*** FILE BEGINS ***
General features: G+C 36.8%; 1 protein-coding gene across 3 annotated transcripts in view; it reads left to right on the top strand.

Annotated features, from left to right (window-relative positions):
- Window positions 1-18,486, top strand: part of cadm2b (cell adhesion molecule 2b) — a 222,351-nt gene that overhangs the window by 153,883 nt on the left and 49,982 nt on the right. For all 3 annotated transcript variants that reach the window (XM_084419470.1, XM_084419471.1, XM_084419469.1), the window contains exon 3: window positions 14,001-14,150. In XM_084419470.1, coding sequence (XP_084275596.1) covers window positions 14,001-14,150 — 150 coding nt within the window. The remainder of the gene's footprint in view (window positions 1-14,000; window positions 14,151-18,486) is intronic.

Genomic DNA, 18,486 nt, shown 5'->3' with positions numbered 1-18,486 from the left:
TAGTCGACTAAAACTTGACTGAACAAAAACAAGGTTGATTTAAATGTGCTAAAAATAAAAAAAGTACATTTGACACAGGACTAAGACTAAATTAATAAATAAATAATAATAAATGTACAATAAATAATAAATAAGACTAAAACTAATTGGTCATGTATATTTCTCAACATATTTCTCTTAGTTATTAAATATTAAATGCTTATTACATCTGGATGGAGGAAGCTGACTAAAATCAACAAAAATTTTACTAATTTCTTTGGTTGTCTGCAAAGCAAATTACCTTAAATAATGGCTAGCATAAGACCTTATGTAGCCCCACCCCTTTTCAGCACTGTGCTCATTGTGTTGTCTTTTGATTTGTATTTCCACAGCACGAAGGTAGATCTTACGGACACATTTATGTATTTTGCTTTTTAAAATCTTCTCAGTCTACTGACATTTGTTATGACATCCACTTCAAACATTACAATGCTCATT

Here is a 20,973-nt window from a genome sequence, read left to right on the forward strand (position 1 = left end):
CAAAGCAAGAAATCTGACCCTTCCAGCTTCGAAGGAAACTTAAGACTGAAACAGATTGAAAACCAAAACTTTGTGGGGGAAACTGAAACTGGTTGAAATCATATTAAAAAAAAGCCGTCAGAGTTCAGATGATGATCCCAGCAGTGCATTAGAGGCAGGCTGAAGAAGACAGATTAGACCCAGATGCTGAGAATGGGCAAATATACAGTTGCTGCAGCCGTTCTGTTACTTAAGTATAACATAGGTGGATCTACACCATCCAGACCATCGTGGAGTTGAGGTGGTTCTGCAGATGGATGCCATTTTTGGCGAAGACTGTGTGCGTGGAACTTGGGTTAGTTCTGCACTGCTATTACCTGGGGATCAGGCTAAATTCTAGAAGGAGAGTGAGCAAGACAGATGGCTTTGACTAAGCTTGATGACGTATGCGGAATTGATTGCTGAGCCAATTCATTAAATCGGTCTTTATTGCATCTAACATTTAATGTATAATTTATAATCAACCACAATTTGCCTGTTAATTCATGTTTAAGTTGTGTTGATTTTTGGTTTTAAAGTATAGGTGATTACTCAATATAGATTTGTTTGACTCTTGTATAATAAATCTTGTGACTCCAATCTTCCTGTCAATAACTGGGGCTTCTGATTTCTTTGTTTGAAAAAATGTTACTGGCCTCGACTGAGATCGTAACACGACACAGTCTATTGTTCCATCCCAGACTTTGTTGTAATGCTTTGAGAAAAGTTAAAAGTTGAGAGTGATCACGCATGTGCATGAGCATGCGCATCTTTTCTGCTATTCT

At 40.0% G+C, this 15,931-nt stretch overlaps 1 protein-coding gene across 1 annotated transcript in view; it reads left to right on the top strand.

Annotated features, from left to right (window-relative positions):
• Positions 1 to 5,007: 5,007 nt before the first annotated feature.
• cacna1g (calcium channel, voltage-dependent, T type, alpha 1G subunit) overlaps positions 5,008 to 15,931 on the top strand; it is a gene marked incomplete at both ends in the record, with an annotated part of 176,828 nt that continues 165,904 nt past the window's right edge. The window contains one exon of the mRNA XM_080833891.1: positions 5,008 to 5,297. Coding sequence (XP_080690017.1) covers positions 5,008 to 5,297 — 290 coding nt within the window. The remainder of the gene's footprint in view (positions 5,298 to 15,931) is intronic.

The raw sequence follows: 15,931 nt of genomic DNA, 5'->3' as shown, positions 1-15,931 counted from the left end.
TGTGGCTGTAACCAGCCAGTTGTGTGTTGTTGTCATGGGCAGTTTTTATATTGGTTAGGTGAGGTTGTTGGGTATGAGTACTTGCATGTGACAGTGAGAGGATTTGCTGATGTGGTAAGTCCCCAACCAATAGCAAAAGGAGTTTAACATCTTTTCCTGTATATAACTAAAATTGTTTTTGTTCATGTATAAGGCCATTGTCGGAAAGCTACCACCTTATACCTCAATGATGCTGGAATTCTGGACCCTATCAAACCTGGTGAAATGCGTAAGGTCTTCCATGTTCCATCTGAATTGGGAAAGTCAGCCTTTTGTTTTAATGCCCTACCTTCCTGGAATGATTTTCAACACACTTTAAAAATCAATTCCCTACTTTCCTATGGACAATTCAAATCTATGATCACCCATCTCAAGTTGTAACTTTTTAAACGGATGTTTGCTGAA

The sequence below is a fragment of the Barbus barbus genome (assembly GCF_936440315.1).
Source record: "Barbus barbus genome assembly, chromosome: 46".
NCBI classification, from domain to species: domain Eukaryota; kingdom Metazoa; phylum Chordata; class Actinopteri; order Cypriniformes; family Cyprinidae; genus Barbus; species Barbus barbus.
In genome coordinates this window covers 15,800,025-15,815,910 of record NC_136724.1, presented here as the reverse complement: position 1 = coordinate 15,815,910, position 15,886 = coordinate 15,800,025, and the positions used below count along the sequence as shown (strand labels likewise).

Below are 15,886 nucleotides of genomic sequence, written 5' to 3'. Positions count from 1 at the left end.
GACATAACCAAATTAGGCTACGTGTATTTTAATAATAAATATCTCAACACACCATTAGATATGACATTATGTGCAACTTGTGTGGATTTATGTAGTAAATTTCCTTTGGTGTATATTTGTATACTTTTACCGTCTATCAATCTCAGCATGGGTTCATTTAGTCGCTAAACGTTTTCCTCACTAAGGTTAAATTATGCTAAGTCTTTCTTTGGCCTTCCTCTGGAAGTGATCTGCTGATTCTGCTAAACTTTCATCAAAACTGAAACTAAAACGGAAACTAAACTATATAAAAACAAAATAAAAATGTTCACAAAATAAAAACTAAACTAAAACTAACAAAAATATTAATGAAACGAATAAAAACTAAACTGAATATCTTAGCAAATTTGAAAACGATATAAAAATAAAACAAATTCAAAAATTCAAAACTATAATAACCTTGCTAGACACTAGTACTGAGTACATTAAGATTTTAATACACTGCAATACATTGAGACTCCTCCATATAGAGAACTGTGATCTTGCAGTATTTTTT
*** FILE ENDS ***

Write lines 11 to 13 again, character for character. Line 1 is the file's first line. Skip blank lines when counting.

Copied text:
• cacna1g (calcium channel, voltage-dependent, T type, alpha 1G subunit) overlaps positions 5,008 to 15,931 on the top strand; it is a gene marked incomplete at both ends in the record, with an annotated part of 176,828 nt that continues 165,904 nt past the window's right edge. The window contains one exon of the mRNA XM_080833891.1: positions 5,008 to 5,297. Coding sequence (XP_080690017.1) covers positions 5,008 to 5,297 — 290 coding nt within the window. The remainder of the gene's footprint in view (positions 5,298 to 15,931) is intronic.

The raw sequence follows: 15,931 nt of genomic DNA, 5'->3' as shown, positions 1-15,931 counted from the left end.
TGTGGCTGTAACCAGCCAGTTGTGTGTTGTTGTCATGGGCAGTTTTTATATTGGTTAGGTGAGGTTGTTGGGTATGAGTACTTGCATGTGACAGTGAGAGGATTTGCTGATGTGGTAAGTCCCCAACCAATAGCAAAAGGAGTTTAACATCTTTTCCTGTATATAACTAAAATTGTTTTTGTTCATGTATAAGGCCATTGTCGGAAAGCTACCACCTTATACCTCAATGATGCTGGAATTCTGGACCCTATCAAACCTGGTGAAATGCGTAAGGTCTTCCATGTTCCATCTGAATTGGGAAAGTCAGCCTTTTGTTTTAATGCCCTACCTTCCTGGAATGATTTTCAACACACTTTAAAAATCAATTCCCTACTTTCCTATGGACAATTCAAATCTATGATCACCCATCTCAAGTTGTAACTTTTTAAACGGATGTTTGCTGAA